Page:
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This article is about the species of birds in the finch family. For the breed of cattle, see Red Poll.
Carduelis Flammea Oulu 2007 03 04.JPG
Common redpoll in Oulu, Finland
Scientific classification
Kingdom: Animalia
Phylum: Chordata
Class: Aves
Order: Passeriformes
Family: Fringillidae
Genus: Acanthis (but see article text)
Borkhausen, 1797

Acanthis flammea
Acanthis cabaret
Acanthis hornemanni



The redpolls are a group of small passerine birds in the finch family Fringillidae which have characteristic red markings on their heads. They are placed in the genus Acanthis.[1][2][3] The taxonomy of redpolls is unsettled, with several different very closely related[4] forms of redpolls which have been considered as anything from one to five species.[5] Some recent studies[6][7] favour three species, but this is certainly not definite. Global lists currently support either two species (Common and Hoary Redpoll)[8] or a single species (Common Redpoll).[9] Most recently, genomewide analyses found differences in gene expression but no genetic divergence, suggesting that plumage forms have originated recently, within a single interbreeding lineage, and do not represent species boundaries.[10]

All redpolls are northern breeding woodland species, associated with birch trees (although there are introduced populations in the southern hemisphere, in New Zealand and nearby Subantarctic Islands). They are small birds, brown or grey-brown above and with a red forehead patch. The adult male's breast is washed in red, but in females and young birds the buff breast and white belly are streaked with brown. The bill is small and yellow. Some birds, particularly young ones, are difficult to assign to species.

They are primarily seed-eaters, and often feed acrobatically like a tit; their diet may include some insects in summer. They have a dry reeling song and a metallic call. They lay four to seven eggs in a nest in a tree or, in the case of the Arctic redpoll, a large bush. They can form large flocks outside the breeding season, sometimes mixed with other finches.

The species are:

  • Arctic redpoll (Acanthis hornemanni)
    • A. h. hornemanni (Greenland Arctic redpoll)
    • A. h. exilipes (hoary redpoll))
  • Common redpoll (Acanthis flammea)
    • A. f. flammea (mealy redpoll)
    • A. f. islandica (Icelandic redpoll)
    • A. f. rostrata (Greenland redpoll)
  • Lesser redpoll (Acanthis cabaret)


  1. ^ Arnaiz-Villena, Antonio; Alvarez-Tejado M.; Ruiz-del-Valle V.; García-de-la-Torre C.; Varela P; Recio M. J.; Ferre S.; Martinez-Laso J. (1998). "Phylogeny and rapid Northern and Southern Hemisphere speciation of goldfinches during the Miocene and Pliocene Epochs" (PDF). Cell.Mol.Life.Sci. 54(9):1031-41.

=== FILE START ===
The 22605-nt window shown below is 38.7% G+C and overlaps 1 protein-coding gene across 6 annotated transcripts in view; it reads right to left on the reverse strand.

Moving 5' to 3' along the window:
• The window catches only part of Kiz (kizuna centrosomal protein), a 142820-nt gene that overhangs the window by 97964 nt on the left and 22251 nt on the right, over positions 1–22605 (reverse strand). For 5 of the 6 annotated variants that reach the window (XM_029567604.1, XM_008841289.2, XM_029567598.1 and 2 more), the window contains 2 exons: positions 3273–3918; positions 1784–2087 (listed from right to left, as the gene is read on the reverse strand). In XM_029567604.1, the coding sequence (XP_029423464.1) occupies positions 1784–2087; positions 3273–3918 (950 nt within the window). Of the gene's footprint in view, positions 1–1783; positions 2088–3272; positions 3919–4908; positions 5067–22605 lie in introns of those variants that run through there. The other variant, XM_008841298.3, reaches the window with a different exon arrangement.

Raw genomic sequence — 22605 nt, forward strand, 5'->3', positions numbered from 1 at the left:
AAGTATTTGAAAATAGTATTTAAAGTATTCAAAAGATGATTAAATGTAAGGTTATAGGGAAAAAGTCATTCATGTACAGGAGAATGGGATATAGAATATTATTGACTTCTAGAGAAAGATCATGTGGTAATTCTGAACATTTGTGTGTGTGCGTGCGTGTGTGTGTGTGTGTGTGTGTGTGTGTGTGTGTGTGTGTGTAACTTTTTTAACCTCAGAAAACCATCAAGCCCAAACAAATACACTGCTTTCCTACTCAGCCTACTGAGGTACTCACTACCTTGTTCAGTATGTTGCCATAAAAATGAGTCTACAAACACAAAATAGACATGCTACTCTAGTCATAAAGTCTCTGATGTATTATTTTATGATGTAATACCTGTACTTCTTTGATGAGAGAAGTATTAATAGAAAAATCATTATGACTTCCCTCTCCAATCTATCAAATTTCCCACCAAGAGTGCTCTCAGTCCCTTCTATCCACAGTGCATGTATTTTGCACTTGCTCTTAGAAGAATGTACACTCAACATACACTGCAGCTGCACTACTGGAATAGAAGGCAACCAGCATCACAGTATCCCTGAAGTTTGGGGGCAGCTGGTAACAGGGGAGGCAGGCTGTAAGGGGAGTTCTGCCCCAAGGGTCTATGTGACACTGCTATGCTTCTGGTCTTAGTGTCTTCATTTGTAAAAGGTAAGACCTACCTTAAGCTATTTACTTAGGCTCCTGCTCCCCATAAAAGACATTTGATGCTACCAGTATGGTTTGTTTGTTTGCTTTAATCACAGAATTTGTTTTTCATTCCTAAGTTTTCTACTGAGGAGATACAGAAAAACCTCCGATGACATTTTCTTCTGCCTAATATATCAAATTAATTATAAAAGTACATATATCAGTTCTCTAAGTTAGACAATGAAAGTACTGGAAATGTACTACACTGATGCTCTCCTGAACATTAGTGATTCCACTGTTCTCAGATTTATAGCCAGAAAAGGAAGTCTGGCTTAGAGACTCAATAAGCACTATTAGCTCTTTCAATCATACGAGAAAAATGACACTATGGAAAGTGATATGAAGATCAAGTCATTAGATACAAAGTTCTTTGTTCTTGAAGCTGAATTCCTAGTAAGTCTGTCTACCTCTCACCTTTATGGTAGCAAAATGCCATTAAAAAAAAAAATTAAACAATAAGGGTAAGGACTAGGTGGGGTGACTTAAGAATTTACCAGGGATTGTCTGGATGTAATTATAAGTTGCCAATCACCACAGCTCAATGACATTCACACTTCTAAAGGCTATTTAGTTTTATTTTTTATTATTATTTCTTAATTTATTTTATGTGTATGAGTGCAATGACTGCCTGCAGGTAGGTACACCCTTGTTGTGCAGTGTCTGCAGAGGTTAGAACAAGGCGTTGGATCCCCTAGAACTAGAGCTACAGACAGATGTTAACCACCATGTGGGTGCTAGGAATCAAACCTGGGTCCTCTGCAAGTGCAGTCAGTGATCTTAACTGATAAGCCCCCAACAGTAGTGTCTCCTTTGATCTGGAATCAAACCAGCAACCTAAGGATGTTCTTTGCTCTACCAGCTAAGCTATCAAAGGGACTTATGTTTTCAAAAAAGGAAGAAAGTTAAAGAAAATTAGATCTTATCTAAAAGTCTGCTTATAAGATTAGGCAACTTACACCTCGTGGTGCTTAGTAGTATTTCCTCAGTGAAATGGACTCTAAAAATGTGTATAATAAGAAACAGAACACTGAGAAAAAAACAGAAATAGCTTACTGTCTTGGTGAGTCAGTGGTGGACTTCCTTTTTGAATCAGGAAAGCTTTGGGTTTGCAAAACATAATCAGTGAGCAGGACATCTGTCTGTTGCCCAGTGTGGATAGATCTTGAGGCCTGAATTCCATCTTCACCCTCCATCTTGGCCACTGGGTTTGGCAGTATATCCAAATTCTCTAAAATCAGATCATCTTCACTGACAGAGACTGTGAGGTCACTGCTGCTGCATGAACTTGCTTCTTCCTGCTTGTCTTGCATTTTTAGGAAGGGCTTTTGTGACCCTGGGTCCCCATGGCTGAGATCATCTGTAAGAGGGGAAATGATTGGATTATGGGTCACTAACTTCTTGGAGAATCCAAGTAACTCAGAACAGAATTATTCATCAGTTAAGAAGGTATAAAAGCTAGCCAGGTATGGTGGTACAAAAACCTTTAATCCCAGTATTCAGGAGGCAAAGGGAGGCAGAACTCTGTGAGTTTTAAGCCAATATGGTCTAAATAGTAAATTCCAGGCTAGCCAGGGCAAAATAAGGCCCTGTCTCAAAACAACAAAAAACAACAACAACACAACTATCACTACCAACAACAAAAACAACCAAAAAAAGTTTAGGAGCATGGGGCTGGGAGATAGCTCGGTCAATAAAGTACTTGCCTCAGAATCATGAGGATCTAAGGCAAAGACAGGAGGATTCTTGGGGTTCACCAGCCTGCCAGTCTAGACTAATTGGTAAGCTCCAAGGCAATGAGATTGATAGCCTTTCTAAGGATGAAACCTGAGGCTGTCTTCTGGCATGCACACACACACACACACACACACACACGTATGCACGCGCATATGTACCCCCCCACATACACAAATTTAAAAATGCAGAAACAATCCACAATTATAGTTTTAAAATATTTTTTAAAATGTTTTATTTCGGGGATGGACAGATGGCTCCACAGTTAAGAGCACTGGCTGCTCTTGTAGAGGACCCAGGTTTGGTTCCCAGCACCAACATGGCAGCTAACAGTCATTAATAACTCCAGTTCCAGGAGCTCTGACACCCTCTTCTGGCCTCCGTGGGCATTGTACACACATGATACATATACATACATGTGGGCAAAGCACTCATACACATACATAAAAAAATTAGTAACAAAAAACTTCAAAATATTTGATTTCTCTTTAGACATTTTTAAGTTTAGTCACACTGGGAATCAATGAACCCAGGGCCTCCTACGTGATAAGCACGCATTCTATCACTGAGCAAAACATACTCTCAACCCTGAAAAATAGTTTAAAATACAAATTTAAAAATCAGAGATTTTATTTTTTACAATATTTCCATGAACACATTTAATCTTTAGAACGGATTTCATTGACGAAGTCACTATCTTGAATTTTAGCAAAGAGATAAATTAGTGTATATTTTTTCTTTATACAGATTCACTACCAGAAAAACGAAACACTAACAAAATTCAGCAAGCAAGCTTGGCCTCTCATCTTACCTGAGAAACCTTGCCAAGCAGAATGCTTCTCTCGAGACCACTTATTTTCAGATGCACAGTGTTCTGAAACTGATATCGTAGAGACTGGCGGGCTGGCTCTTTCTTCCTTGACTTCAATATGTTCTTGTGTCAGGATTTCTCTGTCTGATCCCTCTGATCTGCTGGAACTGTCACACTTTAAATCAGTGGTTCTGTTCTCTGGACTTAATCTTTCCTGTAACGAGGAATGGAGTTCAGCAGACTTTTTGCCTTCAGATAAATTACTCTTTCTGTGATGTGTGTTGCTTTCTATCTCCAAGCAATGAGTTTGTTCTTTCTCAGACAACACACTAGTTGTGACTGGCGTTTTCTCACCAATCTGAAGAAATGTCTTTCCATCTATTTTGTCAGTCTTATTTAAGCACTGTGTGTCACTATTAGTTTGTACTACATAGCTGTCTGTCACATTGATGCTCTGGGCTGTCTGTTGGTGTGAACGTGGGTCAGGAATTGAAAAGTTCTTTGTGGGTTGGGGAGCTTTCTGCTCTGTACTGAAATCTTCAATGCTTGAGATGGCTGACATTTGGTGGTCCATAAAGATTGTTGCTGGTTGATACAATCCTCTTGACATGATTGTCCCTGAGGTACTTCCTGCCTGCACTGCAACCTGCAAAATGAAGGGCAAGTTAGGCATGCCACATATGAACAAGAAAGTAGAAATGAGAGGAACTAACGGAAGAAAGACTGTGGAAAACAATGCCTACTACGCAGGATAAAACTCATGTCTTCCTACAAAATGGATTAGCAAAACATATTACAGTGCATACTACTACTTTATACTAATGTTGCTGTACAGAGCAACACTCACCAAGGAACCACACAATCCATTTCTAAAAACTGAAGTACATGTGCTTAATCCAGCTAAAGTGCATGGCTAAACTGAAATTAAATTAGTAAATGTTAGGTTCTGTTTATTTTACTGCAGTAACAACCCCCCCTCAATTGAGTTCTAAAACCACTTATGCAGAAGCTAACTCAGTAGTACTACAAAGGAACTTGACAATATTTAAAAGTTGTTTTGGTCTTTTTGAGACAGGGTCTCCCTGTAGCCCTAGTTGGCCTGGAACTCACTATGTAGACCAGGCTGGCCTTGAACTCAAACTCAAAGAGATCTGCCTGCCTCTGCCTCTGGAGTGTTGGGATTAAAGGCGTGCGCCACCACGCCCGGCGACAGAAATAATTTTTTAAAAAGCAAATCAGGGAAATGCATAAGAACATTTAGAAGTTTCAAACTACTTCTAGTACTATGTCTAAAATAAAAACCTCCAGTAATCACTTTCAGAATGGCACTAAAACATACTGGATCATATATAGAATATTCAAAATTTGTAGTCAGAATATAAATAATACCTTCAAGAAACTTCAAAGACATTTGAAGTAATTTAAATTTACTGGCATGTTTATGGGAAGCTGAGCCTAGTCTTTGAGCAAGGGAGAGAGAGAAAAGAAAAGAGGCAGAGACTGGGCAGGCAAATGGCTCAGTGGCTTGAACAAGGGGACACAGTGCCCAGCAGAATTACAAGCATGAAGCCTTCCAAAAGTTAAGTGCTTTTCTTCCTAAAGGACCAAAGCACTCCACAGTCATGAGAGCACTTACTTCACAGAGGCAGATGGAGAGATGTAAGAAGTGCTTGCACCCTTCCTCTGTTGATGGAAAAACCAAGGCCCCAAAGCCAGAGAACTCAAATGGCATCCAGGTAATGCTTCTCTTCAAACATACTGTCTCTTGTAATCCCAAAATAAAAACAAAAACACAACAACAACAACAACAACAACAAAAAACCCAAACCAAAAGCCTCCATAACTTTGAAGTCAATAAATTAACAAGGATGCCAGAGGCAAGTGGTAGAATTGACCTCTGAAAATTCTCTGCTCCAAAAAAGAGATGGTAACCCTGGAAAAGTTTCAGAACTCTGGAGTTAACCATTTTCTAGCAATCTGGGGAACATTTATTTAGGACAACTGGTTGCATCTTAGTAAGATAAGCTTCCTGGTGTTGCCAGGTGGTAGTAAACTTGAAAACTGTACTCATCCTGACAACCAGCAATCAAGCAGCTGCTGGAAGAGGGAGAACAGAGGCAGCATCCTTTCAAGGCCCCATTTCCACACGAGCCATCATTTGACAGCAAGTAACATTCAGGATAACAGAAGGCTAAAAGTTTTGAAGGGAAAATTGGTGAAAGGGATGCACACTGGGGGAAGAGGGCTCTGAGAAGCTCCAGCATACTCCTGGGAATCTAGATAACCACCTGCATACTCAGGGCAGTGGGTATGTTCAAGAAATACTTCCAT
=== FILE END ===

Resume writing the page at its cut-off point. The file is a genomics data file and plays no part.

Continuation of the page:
2. ^ Arnaiz-Villena, A.; Guillén, J.; Ruiz-del-Valle, V.; Lowy, E.; Zamora, J.; Varela, P.; Stefani, D.; Allende, L. M. (2001). "Phylogeography of crossbills, bullfinches, grosbeaks, and rosefinches" (PDF). Cellular and Molecular Life Sciences 58 (8): 1159–1166. doi:10.1007/PL00000930. PMID 11529508. 
  3. ^ Arnaiz-Villena, A; Gómez-Prieto P; Ruiz-de-Valle V (2009). "Phylogeography of finches and sparrows". Nova Science Publishers. ISBN 978-1-60741-844--3. 
  4. ^ Seutin, G.; Ratcliffe, L. M. & Boag, P. T. (1995). Mitochondrial DNA homogeneity in the phenotypically diverse redpoll finch complex (Aves: Carduelinae: Carduelis flammea - hornemanni). Evolution 49(5): 962–973. doi:10.2307/2410418 (HTML abstract and first page image)
  5. ^ Knox, A. G. (1988). "The taxonomy of redpolls". Ardea 76 (1): 1–26. 
  6. ^ Herremans, M. (1990). Taxonomy and evolution in Redpolls Carduelis flammea – hornemanni; a multivariate study of their biometry. Ardea 78(3): 441–458. HTML abstract
  7. ^ Sangster, George; Knox, Alan G.; Helbig, Andreas J.; Parkin, David T. (2002). "Taxonomic recommendations for European birds". Ibis 144 (1): 153–159. doi:10.1046/j.0019-1019.2001.00026.x. 
  8. ^ Frank Gill & David Donsker (Eds). 2015. IOC World Bird List v 5.2
  9. ^ Birdlife International - IUCN.
  10. ^ Nicholas A Mason & Scott A Taylor. 2015. Differentially expressed genes match bill morphology and plumage despite largely undifferentiated genomes in a Holarctic songbird. Molecular Ecology. doi: 10.1111/mec.13140

Further reading[edit]

  • Knox, A. G., and P. E. Lowther (2000). Hoary Redpoll (Carduelis hornemanni). In The Birds of North America, No. 544 (A. Poole and F. Gill, eds.). The Birds of North America, Inc., Philadelphia, PA.
  • Knox, A. G., and P. E. Lowther (2000). Common Redpoll (Carduelis flammea). In The Birds of North America, No. 543 (A. Poole and F. Gill, eds.). The Birds of North America, Inc., Philadelphia, PA.

External links[edit]